If you want your component to process its own keystrokes, the easiest way is for your component to implement the KeyListener interface. This means you must write three routines, that the system calls each time the user hits a key. You always get a KeyEvent.KEY_PRESSED and KEY_RELEASED event, even for keys like Shift, Alt and function keys. You won’t get a KEY_TYPED event when the user hits a key like Shift, Alt or a function key, but it may alter the effect of some other key that does generate a KEY_TYPED event.
// methods of a KeyListener interface public void keyPressed( KeyEvent e ) public void keyTyped( KeyEvent e ) public void keyReleased( KeyEvent e )
The various combinations of ID, keyCode() and keyChar() in the keyEvent are quite complicated.
getID() tells you the type of event, basically which listener was used. keyCode() gets you a raw Keyboard code e.g. A. keyChar() gets you the cooked character e.g. a.
I suggest downloading my little KeyPlay application. You can play with it, clicking the mouse and hitting keystrokes. A description of the events generated is dumped to the console. With it, you can quickly learn about the ordering of events and the use of the fields.
Happily, keyPressed(KeyEvent e) only sees id = KeyEvent.KEY_PRESSED events, keyTyped only sees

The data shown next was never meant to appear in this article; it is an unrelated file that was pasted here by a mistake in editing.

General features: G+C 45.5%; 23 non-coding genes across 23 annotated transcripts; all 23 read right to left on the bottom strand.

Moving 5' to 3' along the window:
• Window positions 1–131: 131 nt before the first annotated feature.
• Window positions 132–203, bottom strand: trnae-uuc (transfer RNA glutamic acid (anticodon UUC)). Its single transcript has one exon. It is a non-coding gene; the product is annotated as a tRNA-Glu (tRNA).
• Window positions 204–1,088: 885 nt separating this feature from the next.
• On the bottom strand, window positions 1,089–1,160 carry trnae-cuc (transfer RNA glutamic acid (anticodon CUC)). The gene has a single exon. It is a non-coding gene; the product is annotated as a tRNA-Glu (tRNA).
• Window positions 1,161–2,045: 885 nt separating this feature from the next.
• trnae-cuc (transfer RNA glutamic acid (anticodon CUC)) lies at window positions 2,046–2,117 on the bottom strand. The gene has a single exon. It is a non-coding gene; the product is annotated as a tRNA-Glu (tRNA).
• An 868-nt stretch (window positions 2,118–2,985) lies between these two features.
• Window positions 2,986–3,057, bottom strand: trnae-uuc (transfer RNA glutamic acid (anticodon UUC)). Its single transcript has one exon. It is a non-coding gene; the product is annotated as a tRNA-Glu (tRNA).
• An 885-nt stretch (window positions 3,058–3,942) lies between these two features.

id = KEY_TYPED events and keyReleased only
sees id = KEY_RELEASED events.
Usually somewhere in the component or panel’s constructor, you must remember to register your component as an interested listener with this.addKeyListener( this ); Make sure you don’t do it more than once or you will see multiple keyPressed events per keystroke. Your handler can use KeyEvent.consume() to mark the keystroke as fully handled. This will discourage default keystroke handling code from being invoked as well. Keep in mind your component won’t see any keystroke events unless it has focus. Keep in mind that not all components generate KeyEvents. They may generate ActionEvents or ItemStateChangedEvents instead. See the essay under events for more details. (To come, techniques to control additional pre or post processing on a keystroke by the superclass.) See my essay on keystroke accelerators on how I think user-configurable, globally-configurable, keystroke accelerators should be implemented.
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